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Supreme court refuses to hear Universal’s FBT appeal

By | Published on Tuesday 22 March 2011

Universal Music

The US Supreme Court has declined to hear an appeal by the Universal Music Group in relation to that previously reported lawsuit pursued by early Eminem collaborators FBT Productions.

As previously reported, FBT Productions worked on the early Eminem recordings, and has a stake in the copyrights in those tracks, getting royalties via Slim Shady’s label, the Universal-owned Interscope. The company’s contract with the major, as is often the case, pays out a bigger share of royalties on licensing deals as opposed to record sales.

FBT argues that Universal’s relationship with services like iTunes should be considered a licensing deal, whereas labels always treat a la carte download stores as if they were record shops, and therefore any download revenue as record sales money rather that licensing income. That means, of course, that the labels pay the smaller royalty share to artists (and in this case producers), while FBT argue they are due the bigger cut on download money.

They weren’t the first artists with pre-internet record company contracts to make this argument, but whereas most other similar claims failed in court, with this case FBT won, the US Ninth Circuit Court ruling in their favour last year and then refusing to hear the case for a second time.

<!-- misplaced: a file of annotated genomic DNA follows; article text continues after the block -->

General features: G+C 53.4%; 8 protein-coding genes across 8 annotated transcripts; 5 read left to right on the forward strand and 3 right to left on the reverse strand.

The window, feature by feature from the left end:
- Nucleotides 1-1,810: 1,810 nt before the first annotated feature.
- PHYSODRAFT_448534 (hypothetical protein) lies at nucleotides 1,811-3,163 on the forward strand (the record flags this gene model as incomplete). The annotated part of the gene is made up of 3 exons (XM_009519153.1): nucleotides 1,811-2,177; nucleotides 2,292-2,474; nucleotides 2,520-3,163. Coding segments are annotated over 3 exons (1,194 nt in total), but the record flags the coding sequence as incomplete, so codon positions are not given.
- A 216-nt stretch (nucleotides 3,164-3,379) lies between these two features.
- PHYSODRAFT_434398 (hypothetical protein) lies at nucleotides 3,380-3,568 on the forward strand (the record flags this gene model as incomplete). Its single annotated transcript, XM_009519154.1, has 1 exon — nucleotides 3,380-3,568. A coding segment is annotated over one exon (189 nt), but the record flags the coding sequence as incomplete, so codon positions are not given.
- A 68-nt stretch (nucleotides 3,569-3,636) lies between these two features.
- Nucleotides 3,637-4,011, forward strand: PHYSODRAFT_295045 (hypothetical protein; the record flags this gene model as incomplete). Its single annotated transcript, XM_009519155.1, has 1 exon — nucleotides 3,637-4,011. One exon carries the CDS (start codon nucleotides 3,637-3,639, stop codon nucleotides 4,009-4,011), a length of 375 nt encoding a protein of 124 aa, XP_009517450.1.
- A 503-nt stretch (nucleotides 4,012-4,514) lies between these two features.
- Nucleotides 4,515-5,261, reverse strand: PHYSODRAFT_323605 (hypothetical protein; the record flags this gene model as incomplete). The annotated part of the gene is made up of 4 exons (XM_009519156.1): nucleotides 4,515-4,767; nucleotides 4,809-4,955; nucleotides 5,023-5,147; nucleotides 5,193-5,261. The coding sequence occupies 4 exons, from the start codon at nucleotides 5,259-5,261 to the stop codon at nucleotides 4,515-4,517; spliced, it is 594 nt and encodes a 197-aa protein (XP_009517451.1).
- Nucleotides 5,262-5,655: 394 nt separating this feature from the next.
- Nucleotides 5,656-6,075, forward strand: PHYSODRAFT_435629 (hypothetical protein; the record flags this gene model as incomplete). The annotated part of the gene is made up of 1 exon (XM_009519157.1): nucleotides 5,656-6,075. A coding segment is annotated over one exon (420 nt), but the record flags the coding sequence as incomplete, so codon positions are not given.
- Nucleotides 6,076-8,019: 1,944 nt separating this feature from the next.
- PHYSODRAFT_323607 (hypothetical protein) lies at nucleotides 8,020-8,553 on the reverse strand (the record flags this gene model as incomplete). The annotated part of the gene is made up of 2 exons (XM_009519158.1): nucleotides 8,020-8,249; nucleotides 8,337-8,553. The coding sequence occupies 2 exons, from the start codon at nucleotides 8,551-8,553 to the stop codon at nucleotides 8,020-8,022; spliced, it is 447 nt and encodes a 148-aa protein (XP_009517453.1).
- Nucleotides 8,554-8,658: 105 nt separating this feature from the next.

Which is why Universal took the case to the Supreme Court, but it has now refused to hear the appeal as it currently stands. Legal experts say that Universal could have one last go, by presenting an appeal case on different grounds, though the major is running out of options.

Of course, this case potentially has bigger implications than Universal just having to pay bigger royalties to FBT – if royalties from iTunes et al are to be treated as licensing income rather than record sales then many artists on pre-internet contracts may be due a bigger pay out from their labels. Though, we should note, Universal legal types continue to insist that this case relates to the specific wording of the FBT contract and that any ruling against the label does not set a precedent that might apply in other cases. Which may well be the case. Though they would say that, wouldn’t they?



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